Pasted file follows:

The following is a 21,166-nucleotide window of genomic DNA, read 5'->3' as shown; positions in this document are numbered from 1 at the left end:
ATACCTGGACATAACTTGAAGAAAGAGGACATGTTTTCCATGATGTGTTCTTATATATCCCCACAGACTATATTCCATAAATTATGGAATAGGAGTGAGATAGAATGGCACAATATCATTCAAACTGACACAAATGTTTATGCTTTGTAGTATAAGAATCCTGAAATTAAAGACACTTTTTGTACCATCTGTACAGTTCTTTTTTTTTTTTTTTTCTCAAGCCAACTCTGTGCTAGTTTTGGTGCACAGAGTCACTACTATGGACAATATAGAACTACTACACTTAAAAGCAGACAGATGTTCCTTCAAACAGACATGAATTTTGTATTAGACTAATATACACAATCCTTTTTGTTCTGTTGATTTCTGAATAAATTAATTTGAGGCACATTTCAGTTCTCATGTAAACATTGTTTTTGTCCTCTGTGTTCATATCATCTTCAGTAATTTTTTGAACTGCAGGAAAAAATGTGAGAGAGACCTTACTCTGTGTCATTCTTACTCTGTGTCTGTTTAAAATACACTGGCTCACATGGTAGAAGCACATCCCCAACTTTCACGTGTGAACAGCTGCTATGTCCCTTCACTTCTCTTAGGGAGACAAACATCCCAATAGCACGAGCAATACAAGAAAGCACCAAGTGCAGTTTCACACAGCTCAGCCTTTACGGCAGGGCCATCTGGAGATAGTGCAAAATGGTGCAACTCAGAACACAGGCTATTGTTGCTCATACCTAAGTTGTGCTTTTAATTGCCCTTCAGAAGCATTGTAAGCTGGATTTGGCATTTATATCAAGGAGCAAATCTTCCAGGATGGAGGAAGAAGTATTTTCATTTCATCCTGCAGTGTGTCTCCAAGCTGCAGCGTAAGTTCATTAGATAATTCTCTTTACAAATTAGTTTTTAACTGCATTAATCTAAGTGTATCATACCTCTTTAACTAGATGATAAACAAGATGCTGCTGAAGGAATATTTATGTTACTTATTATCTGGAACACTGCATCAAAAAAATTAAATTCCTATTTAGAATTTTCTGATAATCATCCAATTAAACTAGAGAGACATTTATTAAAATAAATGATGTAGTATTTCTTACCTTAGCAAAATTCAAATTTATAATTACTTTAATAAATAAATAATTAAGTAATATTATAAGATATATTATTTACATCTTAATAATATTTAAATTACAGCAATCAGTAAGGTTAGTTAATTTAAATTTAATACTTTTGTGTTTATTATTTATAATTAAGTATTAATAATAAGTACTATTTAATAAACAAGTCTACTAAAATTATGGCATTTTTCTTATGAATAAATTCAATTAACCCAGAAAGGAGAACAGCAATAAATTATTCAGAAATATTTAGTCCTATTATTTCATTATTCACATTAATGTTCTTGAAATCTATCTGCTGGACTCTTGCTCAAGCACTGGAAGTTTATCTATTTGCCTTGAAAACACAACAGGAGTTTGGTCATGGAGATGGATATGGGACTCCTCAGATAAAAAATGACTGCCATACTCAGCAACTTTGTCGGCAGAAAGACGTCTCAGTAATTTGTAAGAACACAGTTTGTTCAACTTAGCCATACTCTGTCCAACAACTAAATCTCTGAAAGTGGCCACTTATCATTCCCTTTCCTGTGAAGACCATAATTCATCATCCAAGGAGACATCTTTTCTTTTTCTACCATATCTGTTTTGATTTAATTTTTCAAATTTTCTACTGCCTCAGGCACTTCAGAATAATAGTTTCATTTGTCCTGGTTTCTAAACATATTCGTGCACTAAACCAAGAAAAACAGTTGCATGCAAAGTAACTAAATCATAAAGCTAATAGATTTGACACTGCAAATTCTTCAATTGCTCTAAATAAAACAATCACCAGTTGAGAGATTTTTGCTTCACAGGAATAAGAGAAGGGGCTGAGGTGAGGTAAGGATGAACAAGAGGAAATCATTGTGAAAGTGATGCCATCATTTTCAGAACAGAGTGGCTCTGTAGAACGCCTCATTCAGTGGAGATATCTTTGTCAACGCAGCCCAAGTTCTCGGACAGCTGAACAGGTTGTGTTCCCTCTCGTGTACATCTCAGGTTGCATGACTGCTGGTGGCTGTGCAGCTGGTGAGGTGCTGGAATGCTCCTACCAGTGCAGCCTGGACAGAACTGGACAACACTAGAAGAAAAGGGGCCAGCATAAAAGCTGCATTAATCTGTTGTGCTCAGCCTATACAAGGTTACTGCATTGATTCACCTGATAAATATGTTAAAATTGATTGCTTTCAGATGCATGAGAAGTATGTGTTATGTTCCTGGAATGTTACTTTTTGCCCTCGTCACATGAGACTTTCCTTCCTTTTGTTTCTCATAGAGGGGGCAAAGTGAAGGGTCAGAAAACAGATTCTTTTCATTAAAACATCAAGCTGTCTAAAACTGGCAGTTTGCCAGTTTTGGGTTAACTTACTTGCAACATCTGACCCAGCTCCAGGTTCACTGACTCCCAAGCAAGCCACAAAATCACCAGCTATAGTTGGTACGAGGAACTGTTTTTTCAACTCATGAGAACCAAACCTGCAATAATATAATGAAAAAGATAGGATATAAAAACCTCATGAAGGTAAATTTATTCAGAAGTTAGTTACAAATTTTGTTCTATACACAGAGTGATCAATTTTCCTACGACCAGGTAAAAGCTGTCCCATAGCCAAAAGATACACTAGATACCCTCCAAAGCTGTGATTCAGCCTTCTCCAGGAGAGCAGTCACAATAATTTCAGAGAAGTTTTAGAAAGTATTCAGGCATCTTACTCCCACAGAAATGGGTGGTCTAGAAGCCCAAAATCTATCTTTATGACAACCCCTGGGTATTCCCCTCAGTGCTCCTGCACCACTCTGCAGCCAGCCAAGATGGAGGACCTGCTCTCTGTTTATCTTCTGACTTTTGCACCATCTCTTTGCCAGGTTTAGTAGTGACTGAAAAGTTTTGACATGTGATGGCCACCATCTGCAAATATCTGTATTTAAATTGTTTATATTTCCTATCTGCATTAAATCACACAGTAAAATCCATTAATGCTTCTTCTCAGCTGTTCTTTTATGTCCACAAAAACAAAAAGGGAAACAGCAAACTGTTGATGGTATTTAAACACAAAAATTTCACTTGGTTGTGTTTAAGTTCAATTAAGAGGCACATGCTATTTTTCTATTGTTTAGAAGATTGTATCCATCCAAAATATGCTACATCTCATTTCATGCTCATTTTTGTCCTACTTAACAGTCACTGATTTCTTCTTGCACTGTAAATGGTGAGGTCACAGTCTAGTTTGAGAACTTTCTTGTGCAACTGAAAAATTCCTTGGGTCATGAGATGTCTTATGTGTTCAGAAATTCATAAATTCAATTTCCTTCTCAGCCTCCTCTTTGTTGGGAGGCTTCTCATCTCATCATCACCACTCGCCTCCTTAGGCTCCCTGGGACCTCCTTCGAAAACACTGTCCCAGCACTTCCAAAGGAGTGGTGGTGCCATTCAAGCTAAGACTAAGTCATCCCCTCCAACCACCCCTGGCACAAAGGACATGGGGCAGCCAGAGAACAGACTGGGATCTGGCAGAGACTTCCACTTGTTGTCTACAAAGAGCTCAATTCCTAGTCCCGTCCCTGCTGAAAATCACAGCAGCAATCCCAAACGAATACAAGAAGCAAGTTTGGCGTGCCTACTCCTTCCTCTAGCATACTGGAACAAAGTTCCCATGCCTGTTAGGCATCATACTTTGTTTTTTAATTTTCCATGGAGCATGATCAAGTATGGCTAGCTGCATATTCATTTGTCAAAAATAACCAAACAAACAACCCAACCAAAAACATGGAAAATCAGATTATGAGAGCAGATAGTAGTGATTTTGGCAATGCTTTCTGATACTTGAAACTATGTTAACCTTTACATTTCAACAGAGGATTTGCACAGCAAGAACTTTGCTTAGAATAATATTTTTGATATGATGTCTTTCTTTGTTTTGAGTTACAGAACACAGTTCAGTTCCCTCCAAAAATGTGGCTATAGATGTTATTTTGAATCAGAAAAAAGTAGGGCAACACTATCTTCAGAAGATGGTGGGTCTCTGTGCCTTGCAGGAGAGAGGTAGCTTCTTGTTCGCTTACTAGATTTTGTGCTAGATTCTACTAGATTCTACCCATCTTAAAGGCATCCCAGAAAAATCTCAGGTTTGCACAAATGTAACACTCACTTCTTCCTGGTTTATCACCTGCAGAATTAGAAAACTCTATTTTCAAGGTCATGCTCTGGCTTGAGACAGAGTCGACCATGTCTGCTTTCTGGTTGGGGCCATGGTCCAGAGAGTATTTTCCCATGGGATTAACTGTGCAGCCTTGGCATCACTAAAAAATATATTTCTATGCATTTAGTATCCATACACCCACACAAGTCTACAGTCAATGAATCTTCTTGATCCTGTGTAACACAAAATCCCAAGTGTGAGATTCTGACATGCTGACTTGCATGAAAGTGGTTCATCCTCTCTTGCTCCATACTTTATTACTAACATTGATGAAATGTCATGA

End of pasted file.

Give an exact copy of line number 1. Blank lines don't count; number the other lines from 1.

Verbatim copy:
The following is a 21,166-nucleotide window of genomic DNA, read 5'->3' as shown; positions in this document are numbered from 1 at the left end: